Spermicides can be used alone, but is more effective when used with other contraceptives like the female diaphragm.

Copper-T Intrauterine Device

The Copper T IUD380A, also known as Paragard is a small T-shaped plastic device with its arms wrapped in fine copper wire. It is effective for 10 years after inserition. It can be inserted immediately after childbirth but there is a risk of expulsion of the Cu-T since the uterus is still enlarged at this time. There is also a risk of perforation of the uterus.

Postpartum insertion of a Cu-T can take place within 10 minutes of the placental delivery (immediate postplacental) or upto 72 hours after delivery. Or it can be done at about six weeks after birth. Postpartum insertion should not be done between 72 hours and about six weeks postpartum because of an increased risk of expulsion and perforation. Special training is required for immediate postplacental insertions and for insertion within the first 2 hours.

Rhythm Method of Contraception

The rhythm method, also known as the family planning method, is based on calculating a woman's fertile period during her menstrual cycle and avoiding sexual intercourse at that time. Since the periods can be irregular after childbirth, this method is not a suitable and reliable way of preventing pregnancy at this time.

Hormonal Contraceptives

Mini Pills

If a woman wishes to use a birth control pill after childbirth, it is better to use a progesterone only pill like the minipill. These do not contain estrogen and will minimally affect the amount of breastmilk. But it is recommended that the use of progestin-only hormones be delayed for at least six weeks post-partum since the hormones may interfere with the early establishment of breastfeeding.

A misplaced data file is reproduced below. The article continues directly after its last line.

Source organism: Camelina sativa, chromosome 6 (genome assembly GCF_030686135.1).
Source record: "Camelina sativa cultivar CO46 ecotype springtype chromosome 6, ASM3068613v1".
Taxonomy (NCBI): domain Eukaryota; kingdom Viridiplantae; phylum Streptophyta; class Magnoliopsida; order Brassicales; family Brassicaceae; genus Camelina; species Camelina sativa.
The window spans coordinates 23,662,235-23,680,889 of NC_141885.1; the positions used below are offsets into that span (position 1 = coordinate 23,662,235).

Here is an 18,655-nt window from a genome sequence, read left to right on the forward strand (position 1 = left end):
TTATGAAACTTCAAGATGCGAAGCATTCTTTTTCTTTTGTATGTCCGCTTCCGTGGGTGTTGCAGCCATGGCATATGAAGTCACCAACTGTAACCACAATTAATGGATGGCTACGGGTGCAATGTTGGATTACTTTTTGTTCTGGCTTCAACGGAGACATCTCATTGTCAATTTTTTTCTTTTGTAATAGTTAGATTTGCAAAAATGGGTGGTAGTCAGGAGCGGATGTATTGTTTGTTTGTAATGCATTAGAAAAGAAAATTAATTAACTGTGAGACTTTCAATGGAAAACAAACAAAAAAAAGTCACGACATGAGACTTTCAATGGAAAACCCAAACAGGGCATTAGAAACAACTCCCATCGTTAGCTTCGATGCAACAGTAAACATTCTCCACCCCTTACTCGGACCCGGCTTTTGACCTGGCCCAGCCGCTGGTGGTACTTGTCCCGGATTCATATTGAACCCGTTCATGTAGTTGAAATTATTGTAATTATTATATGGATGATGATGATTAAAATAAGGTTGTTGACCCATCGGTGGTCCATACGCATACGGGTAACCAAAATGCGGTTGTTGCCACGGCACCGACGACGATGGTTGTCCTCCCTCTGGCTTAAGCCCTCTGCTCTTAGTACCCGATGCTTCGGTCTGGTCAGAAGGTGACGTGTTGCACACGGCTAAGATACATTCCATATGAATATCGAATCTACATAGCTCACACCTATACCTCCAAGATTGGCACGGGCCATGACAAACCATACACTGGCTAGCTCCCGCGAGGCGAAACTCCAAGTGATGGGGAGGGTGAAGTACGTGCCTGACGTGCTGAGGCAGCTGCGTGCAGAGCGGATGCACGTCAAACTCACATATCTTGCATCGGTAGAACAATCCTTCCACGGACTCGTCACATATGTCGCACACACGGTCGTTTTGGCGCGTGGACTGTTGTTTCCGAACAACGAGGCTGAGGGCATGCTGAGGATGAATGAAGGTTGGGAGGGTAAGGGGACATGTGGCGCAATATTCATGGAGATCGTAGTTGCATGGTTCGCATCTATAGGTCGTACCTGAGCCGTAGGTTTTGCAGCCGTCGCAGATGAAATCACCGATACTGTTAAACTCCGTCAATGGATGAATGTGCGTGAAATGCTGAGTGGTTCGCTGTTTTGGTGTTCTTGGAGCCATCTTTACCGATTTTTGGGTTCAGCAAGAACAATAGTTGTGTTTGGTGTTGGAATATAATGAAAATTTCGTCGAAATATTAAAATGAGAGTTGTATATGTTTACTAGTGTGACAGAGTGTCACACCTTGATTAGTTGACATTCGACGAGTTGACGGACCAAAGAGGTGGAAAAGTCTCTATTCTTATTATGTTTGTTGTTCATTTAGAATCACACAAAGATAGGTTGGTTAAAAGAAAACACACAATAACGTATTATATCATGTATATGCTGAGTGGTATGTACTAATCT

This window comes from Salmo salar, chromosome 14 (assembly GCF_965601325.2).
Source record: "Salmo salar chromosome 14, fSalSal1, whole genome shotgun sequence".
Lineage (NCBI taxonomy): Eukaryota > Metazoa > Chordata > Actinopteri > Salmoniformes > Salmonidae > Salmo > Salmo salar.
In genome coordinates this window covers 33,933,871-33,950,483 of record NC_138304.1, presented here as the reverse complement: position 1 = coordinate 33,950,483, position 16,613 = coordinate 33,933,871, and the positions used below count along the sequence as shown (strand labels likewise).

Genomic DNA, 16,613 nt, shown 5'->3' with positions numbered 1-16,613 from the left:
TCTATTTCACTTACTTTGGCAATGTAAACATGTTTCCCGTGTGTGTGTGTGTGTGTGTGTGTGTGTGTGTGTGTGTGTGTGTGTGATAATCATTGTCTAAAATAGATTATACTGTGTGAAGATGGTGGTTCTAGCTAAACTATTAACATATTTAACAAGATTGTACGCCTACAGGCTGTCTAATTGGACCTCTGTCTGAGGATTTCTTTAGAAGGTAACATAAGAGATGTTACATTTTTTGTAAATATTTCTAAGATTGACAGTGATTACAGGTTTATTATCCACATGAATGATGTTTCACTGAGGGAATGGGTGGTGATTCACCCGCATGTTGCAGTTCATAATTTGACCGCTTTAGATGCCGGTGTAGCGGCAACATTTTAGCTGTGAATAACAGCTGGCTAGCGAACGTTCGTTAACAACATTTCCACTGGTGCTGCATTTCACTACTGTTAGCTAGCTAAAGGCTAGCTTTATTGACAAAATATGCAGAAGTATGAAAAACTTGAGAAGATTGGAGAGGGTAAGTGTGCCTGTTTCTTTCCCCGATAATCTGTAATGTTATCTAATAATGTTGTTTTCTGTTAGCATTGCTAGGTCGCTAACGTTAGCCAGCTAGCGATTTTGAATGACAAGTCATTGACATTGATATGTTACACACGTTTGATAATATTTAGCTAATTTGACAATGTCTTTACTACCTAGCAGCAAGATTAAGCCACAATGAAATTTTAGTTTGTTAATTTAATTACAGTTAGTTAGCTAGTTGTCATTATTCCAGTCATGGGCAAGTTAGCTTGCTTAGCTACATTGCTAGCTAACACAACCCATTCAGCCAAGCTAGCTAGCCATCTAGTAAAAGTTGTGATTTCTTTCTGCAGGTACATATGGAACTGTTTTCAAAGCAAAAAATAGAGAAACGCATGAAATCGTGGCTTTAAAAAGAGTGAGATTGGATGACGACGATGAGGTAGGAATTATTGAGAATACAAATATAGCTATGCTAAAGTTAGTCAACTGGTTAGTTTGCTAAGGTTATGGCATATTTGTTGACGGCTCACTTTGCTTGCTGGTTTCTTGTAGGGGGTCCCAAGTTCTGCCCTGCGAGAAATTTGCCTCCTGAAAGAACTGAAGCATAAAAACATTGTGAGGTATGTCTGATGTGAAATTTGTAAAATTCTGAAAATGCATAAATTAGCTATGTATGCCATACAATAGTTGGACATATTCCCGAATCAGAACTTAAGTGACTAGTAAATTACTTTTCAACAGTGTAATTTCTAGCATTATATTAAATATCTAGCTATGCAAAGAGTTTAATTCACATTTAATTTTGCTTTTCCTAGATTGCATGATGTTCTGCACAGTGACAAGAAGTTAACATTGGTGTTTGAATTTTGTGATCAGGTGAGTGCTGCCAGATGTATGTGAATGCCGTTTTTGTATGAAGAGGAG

Norplant, Depo-Provera

The Norplant is a thin plastic rod which contains progesterone. It is inserted into the fat of the underarm and releases progesterone into the body. It can be inserted soon after childbirth, although it is recommended that it should be inserted after breastfeeding has been comfortably established.

Mirena

The Mirena is an intrauterine device containing progesterone. It is inserted into the uterus and releases progesterone directly into the uterine cavity. It cannot be inserted during involution of the uterus and needs to be inserted after 4-6 weeks after childbirth.

Birth control methods containing Estrogen

Contraceptions containing estrogen such as the combination birth control pills, the Nuvaring and the patch should ideally not be used while breastfeeding as the estrogen can affect the quality and quantity of the milk. There is also a risk of blood clots in the early postpartum period. Some amount of estrogen can also pass to the baby via the breastmilk although negative effects have been noted in the baby.